These are the principal antagonists in the civil war, which had rumbled on for months before reaching its decisive engagement when the WRU's 220 member clubs and affiliated organisations overwhelmingly voted no confidence in their own general committee at Sunday's special general meeting in Port Talbot.
The committee's ensuing walk-out was dramatic but, as most of them will be back again next month, significant only as a gesture. The real importance lay in the stand the clubs had, however indirectly, taken - and it did not even need to go to a ballot when a forest of arms shot up in favour of the motion - against Evans as secretary.
The point is that as long as Griffiths was making his allegations of misconduct and mismanagement against Evans, the committee stood four-square behind Evans. Griffiths became such anathema to them that they even barred him from entering WRU premises. Legal action has gone as far as the High Court and even now may not have ended.
The clubs took Griffiths's word for it, and were notably unimpressed by the reams of paper the WRU sent them in a vain attempt to refute their former treasurer. Nor has Griffiths any intention of allowing his pursuit of Evans to rest simply because he, rather than the secretary, was handsomely vindicated in Port Talbot.
The accusations Griffiths has made are so serious that if he cannot prove them he would be open to a libel action. He evidently intends to have a damn good try.
'It will be for the new committee to decide whether or not they want to investigate my allegations further,' Griffiths said. 'If they do and some of them are proved, further action will have to be taken.'
That could scarcely be plainer, and in any case the idea that Griffiths could make peace with a man whom he alleges has physically threatened him is utterly fanciful. Evans, knowing the vast majority of clubs are against him, is in a precarious, one might almost say hopeless, position.
He could attack by suing Griffiths or else accept the inevitable in one of two ways: either by seeking a decent severance or by meekly accepting the situation and working on. But meekness is emphatically not one of Evans's characteristics, the infamous irascibility having done as much as anything to precipitate his downfall.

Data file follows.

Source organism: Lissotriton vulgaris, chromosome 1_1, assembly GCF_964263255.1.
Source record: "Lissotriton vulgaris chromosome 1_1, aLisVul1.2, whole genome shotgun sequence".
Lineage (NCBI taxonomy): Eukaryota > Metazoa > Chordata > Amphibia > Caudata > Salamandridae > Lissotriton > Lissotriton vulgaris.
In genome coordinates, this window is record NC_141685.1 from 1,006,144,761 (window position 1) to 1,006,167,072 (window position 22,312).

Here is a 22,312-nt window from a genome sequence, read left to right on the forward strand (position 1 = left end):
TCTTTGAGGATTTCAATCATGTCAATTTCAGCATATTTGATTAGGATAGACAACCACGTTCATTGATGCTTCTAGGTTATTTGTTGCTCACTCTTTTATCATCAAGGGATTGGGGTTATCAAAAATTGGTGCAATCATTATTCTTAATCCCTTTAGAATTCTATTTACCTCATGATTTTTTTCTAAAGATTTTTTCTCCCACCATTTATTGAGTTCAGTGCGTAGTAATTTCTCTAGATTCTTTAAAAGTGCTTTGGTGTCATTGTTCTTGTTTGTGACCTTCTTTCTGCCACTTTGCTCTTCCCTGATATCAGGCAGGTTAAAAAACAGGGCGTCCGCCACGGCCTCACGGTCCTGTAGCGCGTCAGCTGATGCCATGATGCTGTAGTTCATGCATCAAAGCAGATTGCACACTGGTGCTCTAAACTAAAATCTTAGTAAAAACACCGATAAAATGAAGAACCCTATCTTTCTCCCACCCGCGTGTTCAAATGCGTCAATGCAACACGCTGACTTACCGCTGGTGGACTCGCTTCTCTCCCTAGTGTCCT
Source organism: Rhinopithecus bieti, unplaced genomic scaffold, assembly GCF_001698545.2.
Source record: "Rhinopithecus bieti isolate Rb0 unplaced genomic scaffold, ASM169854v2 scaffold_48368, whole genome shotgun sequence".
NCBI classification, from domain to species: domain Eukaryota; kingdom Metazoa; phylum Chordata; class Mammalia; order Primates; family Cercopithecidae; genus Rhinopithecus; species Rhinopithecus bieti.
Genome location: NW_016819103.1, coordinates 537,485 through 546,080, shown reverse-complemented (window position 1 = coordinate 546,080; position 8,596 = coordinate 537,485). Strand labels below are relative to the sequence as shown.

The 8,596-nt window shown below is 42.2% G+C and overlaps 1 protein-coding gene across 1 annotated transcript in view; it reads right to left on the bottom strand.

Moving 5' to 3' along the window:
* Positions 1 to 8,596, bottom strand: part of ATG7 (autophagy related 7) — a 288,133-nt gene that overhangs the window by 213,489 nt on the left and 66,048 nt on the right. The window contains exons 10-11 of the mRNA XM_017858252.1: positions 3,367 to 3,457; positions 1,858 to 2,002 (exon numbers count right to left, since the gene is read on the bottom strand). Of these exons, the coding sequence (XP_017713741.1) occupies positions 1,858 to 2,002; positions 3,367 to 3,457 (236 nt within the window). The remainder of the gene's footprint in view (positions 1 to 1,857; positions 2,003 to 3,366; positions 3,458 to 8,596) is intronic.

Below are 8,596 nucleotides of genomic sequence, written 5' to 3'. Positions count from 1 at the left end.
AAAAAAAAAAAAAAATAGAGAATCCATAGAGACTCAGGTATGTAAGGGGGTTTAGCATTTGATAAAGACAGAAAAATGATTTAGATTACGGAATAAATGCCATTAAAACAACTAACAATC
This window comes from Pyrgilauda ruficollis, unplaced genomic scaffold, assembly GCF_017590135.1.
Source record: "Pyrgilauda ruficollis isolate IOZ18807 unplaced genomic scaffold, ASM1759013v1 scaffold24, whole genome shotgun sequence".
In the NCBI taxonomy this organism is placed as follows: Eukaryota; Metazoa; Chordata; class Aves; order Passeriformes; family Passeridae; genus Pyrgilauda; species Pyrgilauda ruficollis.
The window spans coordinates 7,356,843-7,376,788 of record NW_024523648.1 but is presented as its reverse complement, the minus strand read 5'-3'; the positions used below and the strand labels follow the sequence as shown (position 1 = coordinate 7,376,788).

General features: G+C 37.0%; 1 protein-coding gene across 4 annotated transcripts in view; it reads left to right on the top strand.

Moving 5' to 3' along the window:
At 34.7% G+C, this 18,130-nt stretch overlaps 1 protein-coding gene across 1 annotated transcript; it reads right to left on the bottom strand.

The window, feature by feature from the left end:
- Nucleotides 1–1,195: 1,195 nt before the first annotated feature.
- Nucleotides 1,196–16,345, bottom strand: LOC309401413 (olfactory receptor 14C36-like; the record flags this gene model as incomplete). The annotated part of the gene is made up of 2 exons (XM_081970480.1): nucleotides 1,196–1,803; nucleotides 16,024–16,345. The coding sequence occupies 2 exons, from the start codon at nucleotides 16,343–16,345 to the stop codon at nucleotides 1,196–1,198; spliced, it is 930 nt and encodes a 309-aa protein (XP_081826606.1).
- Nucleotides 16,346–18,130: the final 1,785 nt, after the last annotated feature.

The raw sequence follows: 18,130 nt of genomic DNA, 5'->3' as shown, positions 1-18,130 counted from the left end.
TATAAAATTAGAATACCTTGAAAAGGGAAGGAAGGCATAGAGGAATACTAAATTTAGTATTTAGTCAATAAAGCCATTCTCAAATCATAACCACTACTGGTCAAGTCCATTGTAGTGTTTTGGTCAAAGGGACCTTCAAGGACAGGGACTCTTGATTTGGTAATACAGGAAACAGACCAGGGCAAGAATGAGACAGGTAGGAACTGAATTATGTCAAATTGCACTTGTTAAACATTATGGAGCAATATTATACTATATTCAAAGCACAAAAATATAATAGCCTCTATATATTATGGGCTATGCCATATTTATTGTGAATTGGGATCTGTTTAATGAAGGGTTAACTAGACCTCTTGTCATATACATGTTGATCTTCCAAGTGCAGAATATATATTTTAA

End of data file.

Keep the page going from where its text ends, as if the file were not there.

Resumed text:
By mid-May a new batch of district representatives, doubtless including most of those who have just resigned, will have been elected. Until then the union is being run by its trustees together with Griffiths, who quit as honorary treasurer in December but was convincingly re-elected on Sunday, and the paid officers - of whom Evans is clearly the most prominent.
The trustees, Hermas Evans and Graham Tregidon, a former president and the present president, were in the offices at the Arms Park yesterday planning how to get through the next month. They may also be asking themselves exactly what it is the clubs want now that they have so strikingly exercised their collective will.
The secretary has been seeking constitutional reform to streamline the workings of the union and accelerate its cumbersome decision-making. But that would inevitably take power from the clubs - at the very moment they have flexed their muscles and found they rather enjoyed it.
'We've been working on constitutional reform for the last 15 months,' John Powell, who is now the WRU's ex-competitions chairman, said. 'If it hadn't been for this affair with Glanmor Griffiths, then it's likely that by now we would have come to a conclusion.'
And therein lies the contradiction at the heart of the WRU: that the clubs, now all-powerful, begin by saying they want change but then do not know exactly what and finally, when something specific is suggested, after all they are not so keen. Was this not a shambles? Powell was asked. 'Your word, not mine,' came the reply.Reuse content